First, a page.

Maria Celenia Hernandez shows off a nice cubera snapper
I once had a client tell me that I am the “duck” of Crocodile Bay Resort. What people notice is me cruising leisurely across the surface. What they don’t see is all the paddling below surface to make it all happen. Well up until two days before the quake in Japan I was cruising. Boats were posting double digit days of sailfish on the board every day. Marlin were also popping up with more frequency than what is normal for March. Boats as far away as Los Suenos were coming south to enjoy the bounty. So I was cruising.
I have been running fishing operations in Costa Rica over 20 years and have been at Crocodile Bay since construction began in 1999. It took me years to learn not to worry about things I have no control of and to do the best at the things I do. Several years back I stopped passing the radio 50 times a day to see how the boats were doing. I have no control of the bite so I just go to the dock at the end of the day and meet the guests and read the trip reports.
Two days before the devastating quake in Japan, I went to the pier expecting another day like the previous, which was 12 to 18 fish in the teasers per boat. Boat after boat arrived at the pier and nothing, zip, nada. The fish were gone. I always thought that the words in Robert Redford’s line in the move “Havana” based on the studies of Edward Lorenz over fifty years ago were quite prolific. “A butterfly can flutter its wings over a flower in China and cause a hurricane in the Caribbean”.
My redneck heritage makes me a lot less astute than Edward Lorenz but I have made some of my own observations in my two decades here. When I ran Archie Fields Rio Colorado Lodge twenty years ago we had a small zoo before having animals in pens was considered not politically correct. My favorite was a 400 pound tapir named Baby Doll that was as tame as could be and use to visit guests in the bar every night. Anyway, all the animals would start acting really freaky before an earthquake, long before the ground began to shake. My theory is fish can do the same.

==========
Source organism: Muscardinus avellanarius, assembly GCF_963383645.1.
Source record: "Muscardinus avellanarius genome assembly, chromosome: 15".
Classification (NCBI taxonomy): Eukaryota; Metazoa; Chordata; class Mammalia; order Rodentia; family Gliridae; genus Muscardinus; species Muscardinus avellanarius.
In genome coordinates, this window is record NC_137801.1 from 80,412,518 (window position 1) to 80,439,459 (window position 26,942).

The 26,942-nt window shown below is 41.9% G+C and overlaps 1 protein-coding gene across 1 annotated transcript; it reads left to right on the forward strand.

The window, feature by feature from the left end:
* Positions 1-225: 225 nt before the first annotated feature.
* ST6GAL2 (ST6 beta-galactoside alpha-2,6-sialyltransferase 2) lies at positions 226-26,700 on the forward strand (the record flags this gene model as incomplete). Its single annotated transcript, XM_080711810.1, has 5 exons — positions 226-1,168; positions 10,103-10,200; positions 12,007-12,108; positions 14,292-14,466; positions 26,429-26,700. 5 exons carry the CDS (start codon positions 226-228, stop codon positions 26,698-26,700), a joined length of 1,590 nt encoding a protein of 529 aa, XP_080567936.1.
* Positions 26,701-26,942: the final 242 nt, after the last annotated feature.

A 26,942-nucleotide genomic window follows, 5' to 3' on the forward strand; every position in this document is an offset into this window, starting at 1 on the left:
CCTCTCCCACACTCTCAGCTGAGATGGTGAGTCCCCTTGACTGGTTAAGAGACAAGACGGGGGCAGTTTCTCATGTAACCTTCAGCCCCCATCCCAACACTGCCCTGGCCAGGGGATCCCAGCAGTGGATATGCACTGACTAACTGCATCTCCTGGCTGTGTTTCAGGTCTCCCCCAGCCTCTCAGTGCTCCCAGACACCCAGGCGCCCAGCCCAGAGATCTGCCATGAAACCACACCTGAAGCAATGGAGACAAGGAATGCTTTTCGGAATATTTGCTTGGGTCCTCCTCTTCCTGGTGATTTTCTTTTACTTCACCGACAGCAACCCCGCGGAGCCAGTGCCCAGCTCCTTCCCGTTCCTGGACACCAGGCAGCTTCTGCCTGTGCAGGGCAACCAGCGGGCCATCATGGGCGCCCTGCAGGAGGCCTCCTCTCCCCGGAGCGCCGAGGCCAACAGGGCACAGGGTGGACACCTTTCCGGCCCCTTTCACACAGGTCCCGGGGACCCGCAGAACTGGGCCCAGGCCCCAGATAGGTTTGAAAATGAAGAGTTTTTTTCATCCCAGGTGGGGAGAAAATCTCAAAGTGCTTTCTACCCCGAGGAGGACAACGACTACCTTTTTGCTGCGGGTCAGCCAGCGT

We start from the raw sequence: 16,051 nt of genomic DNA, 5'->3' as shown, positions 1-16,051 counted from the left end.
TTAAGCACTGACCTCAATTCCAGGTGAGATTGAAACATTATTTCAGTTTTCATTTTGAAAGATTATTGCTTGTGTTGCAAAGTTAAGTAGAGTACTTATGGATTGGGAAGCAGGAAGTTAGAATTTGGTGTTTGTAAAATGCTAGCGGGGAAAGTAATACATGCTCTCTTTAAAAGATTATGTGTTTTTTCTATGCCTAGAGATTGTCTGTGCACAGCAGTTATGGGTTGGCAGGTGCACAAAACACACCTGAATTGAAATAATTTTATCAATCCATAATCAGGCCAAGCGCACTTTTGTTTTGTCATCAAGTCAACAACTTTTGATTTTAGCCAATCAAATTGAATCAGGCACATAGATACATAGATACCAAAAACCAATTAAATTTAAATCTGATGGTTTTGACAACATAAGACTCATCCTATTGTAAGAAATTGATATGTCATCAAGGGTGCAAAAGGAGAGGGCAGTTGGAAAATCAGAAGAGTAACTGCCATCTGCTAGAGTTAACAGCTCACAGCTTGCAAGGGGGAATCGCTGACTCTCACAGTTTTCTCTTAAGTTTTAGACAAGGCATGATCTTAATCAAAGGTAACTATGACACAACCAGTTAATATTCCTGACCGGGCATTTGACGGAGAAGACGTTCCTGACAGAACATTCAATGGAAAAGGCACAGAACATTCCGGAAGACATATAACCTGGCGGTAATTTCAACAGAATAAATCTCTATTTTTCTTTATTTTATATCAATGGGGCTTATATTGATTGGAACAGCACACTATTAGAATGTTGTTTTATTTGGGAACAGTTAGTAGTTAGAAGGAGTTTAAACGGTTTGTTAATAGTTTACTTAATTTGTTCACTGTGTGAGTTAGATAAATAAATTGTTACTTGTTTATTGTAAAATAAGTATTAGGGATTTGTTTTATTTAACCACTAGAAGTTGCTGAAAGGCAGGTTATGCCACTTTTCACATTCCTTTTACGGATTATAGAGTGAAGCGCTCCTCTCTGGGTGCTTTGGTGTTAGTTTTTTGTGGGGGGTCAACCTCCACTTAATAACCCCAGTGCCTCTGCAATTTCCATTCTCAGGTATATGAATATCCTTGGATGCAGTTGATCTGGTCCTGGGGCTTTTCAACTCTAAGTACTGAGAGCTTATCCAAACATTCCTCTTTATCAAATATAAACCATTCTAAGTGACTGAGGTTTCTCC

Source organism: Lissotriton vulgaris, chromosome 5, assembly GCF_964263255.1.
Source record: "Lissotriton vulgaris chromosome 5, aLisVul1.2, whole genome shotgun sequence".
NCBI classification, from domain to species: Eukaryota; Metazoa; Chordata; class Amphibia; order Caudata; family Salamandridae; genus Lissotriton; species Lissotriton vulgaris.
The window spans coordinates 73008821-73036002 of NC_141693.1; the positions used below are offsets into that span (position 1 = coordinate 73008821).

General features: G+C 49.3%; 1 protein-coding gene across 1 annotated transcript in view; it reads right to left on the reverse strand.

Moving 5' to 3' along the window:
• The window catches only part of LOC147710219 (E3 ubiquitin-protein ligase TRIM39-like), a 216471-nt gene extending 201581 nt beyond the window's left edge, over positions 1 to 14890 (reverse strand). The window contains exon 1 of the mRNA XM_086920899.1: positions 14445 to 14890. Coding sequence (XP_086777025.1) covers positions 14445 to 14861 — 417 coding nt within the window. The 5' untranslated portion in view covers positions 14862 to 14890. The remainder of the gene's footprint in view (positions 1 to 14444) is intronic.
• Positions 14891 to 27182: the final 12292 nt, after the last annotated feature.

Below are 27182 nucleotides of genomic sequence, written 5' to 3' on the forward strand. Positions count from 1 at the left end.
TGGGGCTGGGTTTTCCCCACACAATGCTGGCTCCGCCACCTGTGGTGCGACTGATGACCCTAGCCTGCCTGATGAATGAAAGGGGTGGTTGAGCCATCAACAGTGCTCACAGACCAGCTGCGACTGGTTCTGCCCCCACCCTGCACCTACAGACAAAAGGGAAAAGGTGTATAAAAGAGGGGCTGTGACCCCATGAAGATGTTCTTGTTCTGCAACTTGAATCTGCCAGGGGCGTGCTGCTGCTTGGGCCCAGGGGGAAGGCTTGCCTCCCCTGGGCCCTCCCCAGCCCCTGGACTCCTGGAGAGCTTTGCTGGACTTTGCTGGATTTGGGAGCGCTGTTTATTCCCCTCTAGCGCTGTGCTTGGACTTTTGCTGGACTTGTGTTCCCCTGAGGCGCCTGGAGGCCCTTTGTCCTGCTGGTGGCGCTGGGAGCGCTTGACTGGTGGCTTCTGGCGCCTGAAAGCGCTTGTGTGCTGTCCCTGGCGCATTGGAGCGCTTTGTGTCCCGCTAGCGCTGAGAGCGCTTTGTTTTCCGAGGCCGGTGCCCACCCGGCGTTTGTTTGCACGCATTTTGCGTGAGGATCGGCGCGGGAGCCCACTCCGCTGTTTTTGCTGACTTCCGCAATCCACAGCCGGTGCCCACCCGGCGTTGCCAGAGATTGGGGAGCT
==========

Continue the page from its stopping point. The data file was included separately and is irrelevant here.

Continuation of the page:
Mike Pizzi shows off a 66lb amberjack at Crocodile Bay
The tsunami that that traveled half way around the globe had severe effects in the United States, Mexico, and here in Costa Rica. There was a big fish kill in California. In Mexico mackerel and sardines huddled together next to the beach that from the air looked like an oil slick. The wave that hit Costa Rica cut a famous landmark you see from the air on the flight to the Crocodile Bay in half. The “whale tail” was a peninsula just up the coast named after its shape. And the billfish disappeared for a solid week.
Longtime customer and friend George Gianacopolos who comes down every year with the same group of anglers from the northeast hit the streak of bad fishing. His sense of humor finally put a smile on my face as day by day he could see the stress building in me. As I took the daily log from the captain at the end of the day, I read George’s comment, “Someone should put Todd on suicide watch”.
Then just as it turned off, it turned back on. Dicky Williams is another guest who visits quite often with his family and friends. After a couple days of dismal fishing, I noticed smiles on the guest’s faces as the boats returned at the end of the day. The day before nothing, then the next day, the Williams were on the top with 20 sails in the teasers, landing 8. The other boats had similar results.
Keith and Matthew were enjoying a father-son vacation and also started their trip in an empty ocean. They finished in a much more typical fashion with double digit sails and Matthew took a 350 pound blue marlin memory home with him.
Things have pretty much returned to normal. The bite slowed just a tad on the full moon, although last month the sails bit on the full moon like they were competing in the annual Nathan’s hot dog eating contest. Inshore the roosters and snapper are back to normal and so is my blood pressure.
Crocodile Bay Resort, Costa Rica